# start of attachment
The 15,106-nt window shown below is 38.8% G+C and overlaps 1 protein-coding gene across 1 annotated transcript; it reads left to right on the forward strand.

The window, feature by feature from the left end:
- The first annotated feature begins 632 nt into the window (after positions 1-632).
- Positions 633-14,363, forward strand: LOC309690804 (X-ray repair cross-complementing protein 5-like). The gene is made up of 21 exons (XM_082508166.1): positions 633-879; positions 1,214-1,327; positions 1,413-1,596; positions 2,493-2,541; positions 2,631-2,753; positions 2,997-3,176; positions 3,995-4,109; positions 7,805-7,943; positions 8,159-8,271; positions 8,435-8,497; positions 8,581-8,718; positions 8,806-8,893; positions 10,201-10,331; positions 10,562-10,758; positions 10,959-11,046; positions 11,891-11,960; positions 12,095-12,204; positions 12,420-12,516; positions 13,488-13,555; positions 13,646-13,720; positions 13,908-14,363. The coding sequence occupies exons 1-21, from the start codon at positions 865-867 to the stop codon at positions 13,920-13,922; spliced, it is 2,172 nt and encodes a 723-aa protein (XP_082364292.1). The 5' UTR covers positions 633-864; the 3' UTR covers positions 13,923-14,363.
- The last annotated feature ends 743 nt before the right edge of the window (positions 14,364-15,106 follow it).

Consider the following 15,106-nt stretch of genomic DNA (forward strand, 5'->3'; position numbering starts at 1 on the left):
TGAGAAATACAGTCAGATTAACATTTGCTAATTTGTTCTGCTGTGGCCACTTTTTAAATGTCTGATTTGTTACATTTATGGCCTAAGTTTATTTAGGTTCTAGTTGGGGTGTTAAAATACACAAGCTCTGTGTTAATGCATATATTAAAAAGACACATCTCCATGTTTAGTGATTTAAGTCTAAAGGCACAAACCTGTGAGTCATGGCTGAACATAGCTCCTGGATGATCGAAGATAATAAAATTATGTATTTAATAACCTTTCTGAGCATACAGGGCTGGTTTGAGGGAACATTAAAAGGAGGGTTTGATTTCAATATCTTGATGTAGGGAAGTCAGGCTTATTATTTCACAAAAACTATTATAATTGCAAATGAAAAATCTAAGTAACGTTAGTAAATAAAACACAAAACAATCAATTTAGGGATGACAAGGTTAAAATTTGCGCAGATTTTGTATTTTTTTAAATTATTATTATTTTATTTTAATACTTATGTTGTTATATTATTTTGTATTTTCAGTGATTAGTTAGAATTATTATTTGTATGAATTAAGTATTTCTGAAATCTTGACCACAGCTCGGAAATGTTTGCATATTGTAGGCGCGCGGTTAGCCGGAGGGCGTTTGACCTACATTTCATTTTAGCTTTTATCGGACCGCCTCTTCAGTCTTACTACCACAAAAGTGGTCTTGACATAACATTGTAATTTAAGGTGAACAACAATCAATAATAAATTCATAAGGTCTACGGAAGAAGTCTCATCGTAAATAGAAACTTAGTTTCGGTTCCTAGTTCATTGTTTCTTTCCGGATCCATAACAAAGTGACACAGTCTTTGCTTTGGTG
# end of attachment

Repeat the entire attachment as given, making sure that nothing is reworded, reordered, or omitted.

The 15,106-nt window shown below is 38.8% G+C and overlaps 1 protein-coding gene across 1 annotated transcript; it reads left to right on the forward strand.

The window, feature by feature from the left end:
- The first annotated feature begins 632 nt into the window (after positions 1-632).
- Positions 633-14,363, forward strand: LOC309690804 (X-ray repair cross-complementing protein 5-like). The gene is made up of 21 exons (XM_082508166.1): positions 633-879; positions 1,214-1,327; positions 1,413-1,596; positions 2,493-2,541; positions 2,631-2,753; positions 2,997-3,176; positions 3,995-4,109; positions 7,805-7,943; positions 8,159-8,271; positions 8,435-8,497; positions 8,581-8,718; positions 8,806-8,893; positions 10,201-10,331; positions 10,562-10,758; positions 10,959-11,046; positions 11,891-11,960; positions 12,095-12,204; positions 12,420-12,516; positions 13,488-13,555; positions 13,646-13,720; positions 13,908-14,363. The coding sequence occupies exons 1-21, from the start codon at positions 865-867 to the stop codon at positions 13,920-13,922; spliced, it is 2,172 nt and encodes a 723-aa protein (XP_082364292.1). The 5' UTR covers positions 633-864; the 3' UTR covers positions 13,923-14,363.
- The last annotated feature ends 743 nt before the right edge of the window (positions 14,364-15,106 follow it).

Consider the following 15,106-nt stretch of genomic DNA (forward strand, 5'->3'; position numbering starts at 1 on the left):
TGAGAAATACAGTCAGATTAACATTTGCTAATTTGTTCTGCTGTGGCCACTTTTTAAATGTCTGATTTGTTACATTTATGGCCTAAGTTTATTTAGGTTCTAGTTGGGGTGTTAAAATACACAAGCTCTGTGTTAATGCATATATTAAAAAGACACATCTCCATGTTTAGTGATTTAAGTCTAAAGGCACAAACCTGTGAGTCATGGCTGAACATAGCTCCTGGATGATCGAAGATAATAAAATTATGTATTTAATAACCTTTCTGAGCATACAGGGCTGGTTTGAGGGAACATTAAAAGGAGGGTTTGATTTCAATATCTTGATGTAGGGAAGTCAGGCTTATTATTTCACAAAAACTATTATAATTGCAAATGAAAAATCTAAGTAACGTTAGTAAATAAAACACAAAACAATCAATTTAGGGATGACAAGGTTAAAATTTGCGCAGATTTTGTATTTTTTTAAATTATTATTATTTTATTTTAATACTTATGTTGTTATATTATTTTGTATTTTCAGTGATTAGTTAGAATTATTATTTGTATGAATTAAGTATTTCTGAAATCTTGACCACAGCTCGGAAATGTTTGCATATTGTAGGCGCGCGGTTAGCCGGAGGGCGTTTGACCTACATTTCATTTTAGCTTTTATCGGACCGCCTCTTCAGTCTTACTACCACAAAAGTGGTCTTGACATAACATTGTAATTTAAGGTGAACAACAATCAATAATAAATTCATAAGGTCTACGGAAGAAGTCTCATCGTAAATAGAAACTTAGTTTCGGTTCCTAGTTCATTGTTTCTTTCCGGATCCATAACAAAGTGACACAGTCTTTGCTTTGGTG